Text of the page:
Proving the Business Case for the Internet of Things

IoT growth compels companies to adopt cyber security, says Frost & Sullivan

Steve Rogerson
March 18, 2015
 
The increasing number of connected devices is multiplying the probability of cyber attacks on companies across sectors, according to a report from Frost & Sullivan. This is compelling organisations to adopt cyber security to secure computing resources, information, networks and applications.
 
As such, says the report, innovations will be directed towards fortifying sophisticated technologies such as cloud computing, big data, wireless communications and the IoT.
 
The report finds that in addition to comprehensive security, the trend towards developing various layers of cyber security for attacks aimed at specific network layers has gathered pace. Securing perimeter, network, endpoint, application and data is particularly crucial due to the emergence of threats on specific targets.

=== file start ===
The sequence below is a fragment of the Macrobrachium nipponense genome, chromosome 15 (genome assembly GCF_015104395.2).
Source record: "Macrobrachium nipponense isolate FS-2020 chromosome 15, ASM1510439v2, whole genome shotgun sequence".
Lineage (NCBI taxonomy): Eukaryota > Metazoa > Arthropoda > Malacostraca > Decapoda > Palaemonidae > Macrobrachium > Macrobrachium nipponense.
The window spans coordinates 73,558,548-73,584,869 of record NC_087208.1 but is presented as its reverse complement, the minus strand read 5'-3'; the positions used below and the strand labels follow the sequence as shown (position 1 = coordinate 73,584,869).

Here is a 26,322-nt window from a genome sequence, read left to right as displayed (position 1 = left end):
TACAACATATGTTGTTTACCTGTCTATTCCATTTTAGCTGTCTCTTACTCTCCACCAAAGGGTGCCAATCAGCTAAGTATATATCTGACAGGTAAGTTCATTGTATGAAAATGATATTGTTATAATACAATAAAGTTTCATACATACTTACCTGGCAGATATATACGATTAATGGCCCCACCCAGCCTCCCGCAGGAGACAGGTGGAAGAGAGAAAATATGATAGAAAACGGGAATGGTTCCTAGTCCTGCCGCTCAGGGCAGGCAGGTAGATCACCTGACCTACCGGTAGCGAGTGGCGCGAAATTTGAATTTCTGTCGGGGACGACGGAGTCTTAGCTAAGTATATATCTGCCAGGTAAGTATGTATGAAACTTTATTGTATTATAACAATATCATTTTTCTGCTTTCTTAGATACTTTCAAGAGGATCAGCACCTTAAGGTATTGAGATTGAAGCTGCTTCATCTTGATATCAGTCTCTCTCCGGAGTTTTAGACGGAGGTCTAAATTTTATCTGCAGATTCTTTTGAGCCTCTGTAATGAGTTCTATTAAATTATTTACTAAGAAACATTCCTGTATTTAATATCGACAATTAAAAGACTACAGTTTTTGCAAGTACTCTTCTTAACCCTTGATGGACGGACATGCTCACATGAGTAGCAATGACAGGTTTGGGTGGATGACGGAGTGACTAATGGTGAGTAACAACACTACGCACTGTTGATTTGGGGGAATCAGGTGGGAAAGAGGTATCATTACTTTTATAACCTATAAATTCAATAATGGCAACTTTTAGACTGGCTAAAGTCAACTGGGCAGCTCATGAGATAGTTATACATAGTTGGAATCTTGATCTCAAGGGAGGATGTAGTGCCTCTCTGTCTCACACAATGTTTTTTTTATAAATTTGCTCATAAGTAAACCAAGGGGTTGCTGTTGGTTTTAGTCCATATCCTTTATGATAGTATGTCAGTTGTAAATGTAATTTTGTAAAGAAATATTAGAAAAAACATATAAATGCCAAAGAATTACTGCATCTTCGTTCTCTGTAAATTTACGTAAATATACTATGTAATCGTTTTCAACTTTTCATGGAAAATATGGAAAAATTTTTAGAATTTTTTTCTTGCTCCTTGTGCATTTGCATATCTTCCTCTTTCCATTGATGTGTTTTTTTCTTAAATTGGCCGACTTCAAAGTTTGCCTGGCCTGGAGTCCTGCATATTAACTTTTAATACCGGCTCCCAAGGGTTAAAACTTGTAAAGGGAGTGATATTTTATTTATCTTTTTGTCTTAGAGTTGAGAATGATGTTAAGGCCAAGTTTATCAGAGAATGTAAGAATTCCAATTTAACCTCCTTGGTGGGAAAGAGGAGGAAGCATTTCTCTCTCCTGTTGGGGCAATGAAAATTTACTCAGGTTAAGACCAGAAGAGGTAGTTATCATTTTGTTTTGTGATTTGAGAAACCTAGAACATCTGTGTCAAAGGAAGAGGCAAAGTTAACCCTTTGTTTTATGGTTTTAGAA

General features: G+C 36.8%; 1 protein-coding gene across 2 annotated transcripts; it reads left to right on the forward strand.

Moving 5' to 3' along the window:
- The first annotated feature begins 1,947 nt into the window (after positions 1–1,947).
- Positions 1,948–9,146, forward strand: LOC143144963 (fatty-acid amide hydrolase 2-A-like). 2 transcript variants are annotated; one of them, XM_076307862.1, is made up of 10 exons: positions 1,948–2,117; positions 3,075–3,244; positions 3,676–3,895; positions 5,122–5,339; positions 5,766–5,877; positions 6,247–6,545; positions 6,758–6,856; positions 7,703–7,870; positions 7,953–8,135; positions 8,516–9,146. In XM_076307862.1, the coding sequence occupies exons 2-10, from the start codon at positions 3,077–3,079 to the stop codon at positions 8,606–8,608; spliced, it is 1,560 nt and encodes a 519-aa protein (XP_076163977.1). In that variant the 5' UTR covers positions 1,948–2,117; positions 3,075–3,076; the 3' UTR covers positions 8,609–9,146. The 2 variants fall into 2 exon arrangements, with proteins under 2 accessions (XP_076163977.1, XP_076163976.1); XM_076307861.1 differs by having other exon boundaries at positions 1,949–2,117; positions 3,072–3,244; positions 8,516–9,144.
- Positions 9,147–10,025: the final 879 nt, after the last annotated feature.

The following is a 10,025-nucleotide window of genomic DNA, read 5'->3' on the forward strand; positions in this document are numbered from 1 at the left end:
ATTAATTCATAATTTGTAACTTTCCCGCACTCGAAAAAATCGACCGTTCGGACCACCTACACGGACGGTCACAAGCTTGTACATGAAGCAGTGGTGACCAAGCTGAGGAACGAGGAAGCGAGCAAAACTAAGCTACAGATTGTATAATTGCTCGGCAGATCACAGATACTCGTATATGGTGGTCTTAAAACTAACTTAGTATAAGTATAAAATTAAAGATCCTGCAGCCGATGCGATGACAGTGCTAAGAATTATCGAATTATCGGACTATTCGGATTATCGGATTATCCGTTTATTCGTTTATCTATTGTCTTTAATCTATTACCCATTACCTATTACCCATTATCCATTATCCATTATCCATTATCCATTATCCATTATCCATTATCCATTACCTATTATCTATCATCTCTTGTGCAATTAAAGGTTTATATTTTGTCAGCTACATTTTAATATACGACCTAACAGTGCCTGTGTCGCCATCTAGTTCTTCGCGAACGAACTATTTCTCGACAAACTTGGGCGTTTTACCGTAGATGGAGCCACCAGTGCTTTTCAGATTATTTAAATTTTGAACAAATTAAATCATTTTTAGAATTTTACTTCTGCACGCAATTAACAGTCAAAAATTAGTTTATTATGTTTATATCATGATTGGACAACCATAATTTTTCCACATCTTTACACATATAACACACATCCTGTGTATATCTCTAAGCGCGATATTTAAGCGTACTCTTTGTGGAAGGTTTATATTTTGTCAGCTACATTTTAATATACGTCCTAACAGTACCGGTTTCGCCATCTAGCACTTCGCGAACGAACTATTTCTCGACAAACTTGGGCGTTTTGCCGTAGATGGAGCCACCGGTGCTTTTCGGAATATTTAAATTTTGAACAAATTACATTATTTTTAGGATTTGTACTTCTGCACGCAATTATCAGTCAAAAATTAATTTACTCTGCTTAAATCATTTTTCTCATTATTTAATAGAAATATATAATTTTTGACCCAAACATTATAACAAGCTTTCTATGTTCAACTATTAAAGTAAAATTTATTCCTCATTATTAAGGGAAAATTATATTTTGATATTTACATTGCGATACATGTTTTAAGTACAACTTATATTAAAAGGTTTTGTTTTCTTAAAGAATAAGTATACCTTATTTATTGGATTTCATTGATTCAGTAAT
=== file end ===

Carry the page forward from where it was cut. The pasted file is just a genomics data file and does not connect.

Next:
The study covers healthcare, information and communications technologies, aerospace and defence, banking and finance, energy, and manufacturing.
 
"The deployment of IoT, especially, will open up innumerable attack surfaces for cyber attackers to leverage," said research analyst Debarun Guha Thakurta. "As a result, endpoint and wireless network security for the IoT will leap to the forefront of technology development and wide-scale adoption."
 
Cyber security providers are focusing on vulnerability assessment in addition to traditional security features. With most cyber security only able to identify an attack after considerable damage has been done, it is essential to spot and nullify threats at the point of inception.  Maintaining a balance between protection and monitoring is essential to recognise emerging types of attacks. Ensuring cognitive security while modelling security measures in alignment with each layer of security will help fight against unknown zero day attacks.
 
"The integration of futuristic technologies and mechanisms such as predictive threat analytics, machine learning, and network and device behaviour analysis will quicken the march towards proactive cyber security," said Thakurta. "The convergence of neural networks, machine learning and predictive analytics will further lay the foundation for a plethora of next-generation cyber security."